These were the questions that occurred for me, that will occur to me the next time I read or write about The Book of Margery Kempe: firstly, the two writing challenges that emerged first were that I could not suppress or ignore her voice or perspective; I switched very early from a purely epistolary form to one that switched between her documentary traces and her personal experience. Second, I began with the intent to write a fairly comedic story, but could not sustain it. Kempe’s entire praxis is designed to evoke mixed feelings; she invites us to participate in her humiliation and ridicule while also take seriously her spiritual journey. I’m reminded of Brantley Bryant’s fantastic “Margery Kempe at the feest of MLA” fanfiction on Geoffrey Chaucer Hath A Blog, which maintains a similar balance of comedic brilliance and agonized empathy.

Other questions that emerged for me through the process of writing this were more esoteric: what rhetorical effects, what affects, does the anchorhold produce, and could we call the anchorhold a technology? To what extent are the bodies that Margery gathers around her disposable, to her or to society? We often speak of the Book as a mix of genres, but usually those genres are hagiography and vision text; what of the letter? Finally, I imagined a radically interventional edition of The Book of Margery Kempe that re-arranged her chapters in our best guess at their chronological order and interjected among them the documentary traces from the archives that pertain to her life.

After doing that work of unpacking my fanfiction “as a critical response”, I find myself thinking more about the process of writing it, and the pedagogical implications of such an assingnment. Writing fanfiction rather than writing scholarship requires one to reorient oneself towards a text, just as pivoting from writing scholarship to writing a lecture, or writing for a general audience, requires one to re-acquaint oneself with a text with a new set of questions in mind, and, in this case, a new goal: not to illuminate, inform, or impress, but to delight someone who loves the text, perhaps the way you love it, perhaps in a different way. Asking students to write fanfiction thus invites them to imagine themselves as someone who has feelings about the text, to inhabit that possibility; it also invites them to use a craft in which they may have far more expertise than in essay writing (many of my students were prolific fanfiction writers and readers), and to relate that craft to the work of reading and thinking about medieval texts. However, I also invite them into a specific relationship with me as the reader of their fanfiction.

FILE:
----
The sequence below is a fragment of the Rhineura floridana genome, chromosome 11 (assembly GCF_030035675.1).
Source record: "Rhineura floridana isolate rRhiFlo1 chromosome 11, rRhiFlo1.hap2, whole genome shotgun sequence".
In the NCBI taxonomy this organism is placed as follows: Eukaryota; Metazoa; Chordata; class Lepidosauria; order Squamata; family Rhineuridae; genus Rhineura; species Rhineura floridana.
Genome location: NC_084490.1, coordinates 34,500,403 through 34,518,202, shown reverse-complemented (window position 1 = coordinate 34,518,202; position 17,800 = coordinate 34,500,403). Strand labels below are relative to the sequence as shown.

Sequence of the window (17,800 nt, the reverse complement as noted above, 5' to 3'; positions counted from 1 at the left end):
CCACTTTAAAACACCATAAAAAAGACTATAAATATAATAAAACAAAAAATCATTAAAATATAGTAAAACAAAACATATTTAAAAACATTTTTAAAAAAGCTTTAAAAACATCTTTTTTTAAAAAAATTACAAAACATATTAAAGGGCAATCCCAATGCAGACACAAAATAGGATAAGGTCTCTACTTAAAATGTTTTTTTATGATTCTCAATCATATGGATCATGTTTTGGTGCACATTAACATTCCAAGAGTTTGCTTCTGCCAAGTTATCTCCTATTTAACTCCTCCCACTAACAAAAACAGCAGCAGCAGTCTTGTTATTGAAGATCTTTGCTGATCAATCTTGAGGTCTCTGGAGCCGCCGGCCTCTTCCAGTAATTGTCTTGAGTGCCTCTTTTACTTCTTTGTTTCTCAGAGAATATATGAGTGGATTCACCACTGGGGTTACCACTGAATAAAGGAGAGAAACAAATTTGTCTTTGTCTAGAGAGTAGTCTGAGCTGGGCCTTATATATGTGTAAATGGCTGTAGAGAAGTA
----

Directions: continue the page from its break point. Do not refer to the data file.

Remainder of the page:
Writing fanfiction for David, something came into focus for me that I had not realized through the semester, that when I invite students to write in a genre that is intended to delight, I also perhaps exacerbate the fraught transaction between student-as-writer and teacher-as-reader. Fanfiction is, by definition (at least for me), written with an audience of fans in mind. By assigning fanfiction, was I saying, “Delight me, a fan with specific emotional investments in this text!” in a way that might lead to discomfort, confusion, or inappropriate boundary-crossing, on my part or my students’? Presenting the fanfiction assignment to students takes some care, so that the imperative “Delight me!” is subsumed, or balanced, by, perhaps, “Delight yourselves!” or, “Imagine what it might mean, to be a fan of this text, and to be delighted by it.”